Among the side effects of technology’s homologating power in the construction of social space, it also has the effect of annihilating the so-called “rites of passage”. For centuries, these have been the symbolic place and time guarded by the father figure and his emotional code, the father understood as “the one who accompanies” in order to “let the son walk by themselves” through the stages of life. “Today, however, the world is very poor in symbols”, notes the philosopher Byung Chul Han. “Data and information do not possess any symbolic power, so they do not permit recognition”. Moreover, in this symbolic void images and metaphors capable of giving foundation to the sense and the community, stabilizing life are what is lost. Magatti states, “The rites of passage such as baptism or marriage and even the first day of that full-time employment that has become a chimera for today's youth, allowing the newborns, girls and boys on the one hand, and their parents on the other, to elaborate that link between life and death we were talking about earlier. Their disappearance, which is a very serious fact, and the effects on the construction of meaning throughout life are still too rarely discussed”.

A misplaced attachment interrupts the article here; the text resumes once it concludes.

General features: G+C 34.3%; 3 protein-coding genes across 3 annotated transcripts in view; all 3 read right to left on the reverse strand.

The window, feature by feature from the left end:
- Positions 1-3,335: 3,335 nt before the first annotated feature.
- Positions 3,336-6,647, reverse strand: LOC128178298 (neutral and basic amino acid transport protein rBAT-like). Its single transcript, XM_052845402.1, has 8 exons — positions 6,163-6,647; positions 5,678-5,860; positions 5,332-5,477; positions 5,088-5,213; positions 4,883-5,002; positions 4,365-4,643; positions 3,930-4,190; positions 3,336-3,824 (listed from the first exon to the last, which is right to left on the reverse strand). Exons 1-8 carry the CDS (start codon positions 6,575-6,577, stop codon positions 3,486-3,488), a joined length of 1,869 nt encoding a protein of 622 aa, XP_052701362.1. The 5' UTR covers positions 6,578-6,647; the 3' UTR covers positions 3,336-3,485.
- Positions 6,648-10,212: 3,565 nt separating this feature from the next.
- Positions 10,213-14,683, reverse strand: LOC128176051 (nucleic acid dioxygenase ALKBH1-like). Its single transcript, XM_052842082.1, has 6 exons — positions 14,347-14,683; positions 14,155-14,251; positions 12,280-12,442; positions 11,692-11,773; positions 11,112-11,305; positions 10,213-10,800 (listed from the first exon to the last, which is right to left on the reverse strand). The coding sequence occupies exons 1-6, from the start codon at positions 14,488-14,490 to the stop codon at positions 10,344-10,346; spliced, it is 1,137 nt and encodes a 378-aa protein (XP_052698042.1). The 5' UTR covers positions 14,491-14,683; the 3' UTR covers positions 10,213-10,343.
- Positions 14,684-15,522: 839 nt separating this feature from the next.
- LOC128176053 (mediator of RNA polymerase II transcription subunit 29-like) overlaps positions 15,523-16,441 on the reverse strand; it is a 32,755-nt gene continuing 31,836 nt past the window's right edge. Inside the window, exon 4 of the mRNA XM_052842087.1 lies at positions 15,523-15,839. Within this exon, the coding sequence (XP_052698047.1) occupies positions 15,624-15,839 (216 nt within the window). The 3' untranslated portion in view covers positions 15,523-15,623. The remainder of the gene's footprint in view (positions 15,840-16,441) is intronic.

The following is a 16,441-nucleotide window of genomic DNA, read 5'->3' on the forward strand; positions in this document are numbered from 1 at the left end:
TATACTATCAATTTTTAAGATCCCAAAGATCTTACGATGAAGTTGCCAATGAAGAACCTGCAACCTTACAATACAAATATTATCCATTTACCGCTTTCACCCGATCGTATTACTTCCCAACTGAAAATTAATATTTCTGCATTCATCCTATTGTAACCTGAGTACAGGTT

In a society, symbolic actions pass on and represent those values and orders that support a community, while today “everything seems to be dumped onto the shoulders of individual lives. Among other things”, observes Magatti. Continuing, “I think that at the basis of many experiences of conflict within couples or in society there is precisely this lack of relationship, of ties that structure. And a consequence of this isolation due to the ‘absence of stabilizing rituals’ seems to me to be the depression that can be glimpsed in many young people who do not want to leave home and take life for what it is”, with its contradictions and its windows of opportunity. In short, in an increasingly “liquid” society, where passages become blurred and references become atomized, a greater awareness of parenthood, understood as co-responsibility, fortunately comes into play. Even when mothers and fathers leave each other, without ceasing to feel at least and, when it is possible, to be parents as well. Often, in fact, it is the children themselves, as they grow up, who restore the “generativity” of this bond. “For us” - and the “us” in this case stands for Mauro Magatti and Chiara Giaccardi – “the most beautiful thing is to see how the bonds between our children have been strengthened, even in the diversity of their birth and arrival. Even in those relationships between them that sometimes tend to cut us off”. In the end and above all, Mauro thinks, “the most beautiful gift for our family is to see how our children have learned to love each other”.
by Marco Girardo
A journalist with the Italian national newspaper, Avvenire